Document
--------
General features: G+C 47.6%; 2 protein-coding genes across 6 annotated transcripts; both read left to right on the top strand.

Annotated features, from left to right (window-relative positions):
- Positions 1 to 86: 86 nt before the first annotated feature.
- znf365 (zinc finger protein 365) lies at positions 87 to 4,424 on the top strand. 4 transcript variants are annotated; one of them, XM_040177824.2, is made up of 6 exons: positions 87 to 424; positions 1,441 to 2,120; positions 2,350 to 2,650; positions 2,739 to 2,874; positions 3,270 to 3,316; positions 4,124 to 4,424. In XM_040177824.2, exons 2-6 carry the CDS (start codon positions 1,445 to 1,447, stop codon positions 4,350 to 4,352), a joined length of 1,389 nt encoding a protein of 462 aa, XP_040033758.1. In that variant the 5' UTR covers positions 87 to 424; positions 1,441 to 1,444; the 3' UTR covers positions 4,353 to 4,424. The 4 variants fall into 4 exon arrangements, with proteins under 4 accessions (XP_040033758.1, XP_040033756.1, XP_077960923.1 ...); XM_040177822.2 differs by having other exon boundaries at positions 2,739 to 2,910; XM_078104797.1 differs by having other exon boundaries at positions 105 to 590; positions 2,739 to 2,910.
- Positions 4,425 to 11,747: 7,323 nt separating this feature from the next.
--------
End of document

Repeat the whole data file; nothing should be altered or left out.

General features: G+C 47.6%; 2 protein-coding genes across 6 annotated transcripts; both read left to right on the top strand.

Annotated features, from left to right (window-relative positions):
- Positions 1 to 86: 86 nt before the first annotated feature.
- znf365 (zinc finger protein 365) lies at positions 87 to 4,424 on the top strand. 4 transcript variants are annotated; one of them, XM_040177824.2, is made up of 6 exons: positions 87 to 424; positions 1,441 to 2,120; positions 2,350 to 2,650; positions 2,739 to 2,874; positions 3,270 to 3,316; positions 4,124 to 4,424. In XM_040177824.2, exons 2-6 carry the CDS (start codon positions 1,445 to 1,447, stop codon positions 4,350 to 4,352), a joined length of 1,389 nt encoding a protein of 462 aa, XP_040033758.1. In that variant the 5' UTR covers positions 87 to 424; positions 1,441 to 1,444; the 3' UTR covers positions 4,353 to 4,424. The 4 variants fall into 4 exon arrangements, with proteins under 4 accessions (XP_040033758.1, XP_040033756.1, XP_077960923.1 ...); XM_040177822.2 differs by having other exon boundaries at positions 2,739 to 2,910; XM_078104797.1 differs by having other exon boundaries at positions 105 to 590; positions 2,739 to 2,910.
- Positions 4,425 to 11,747: 7,323 nt separating this feature from the next.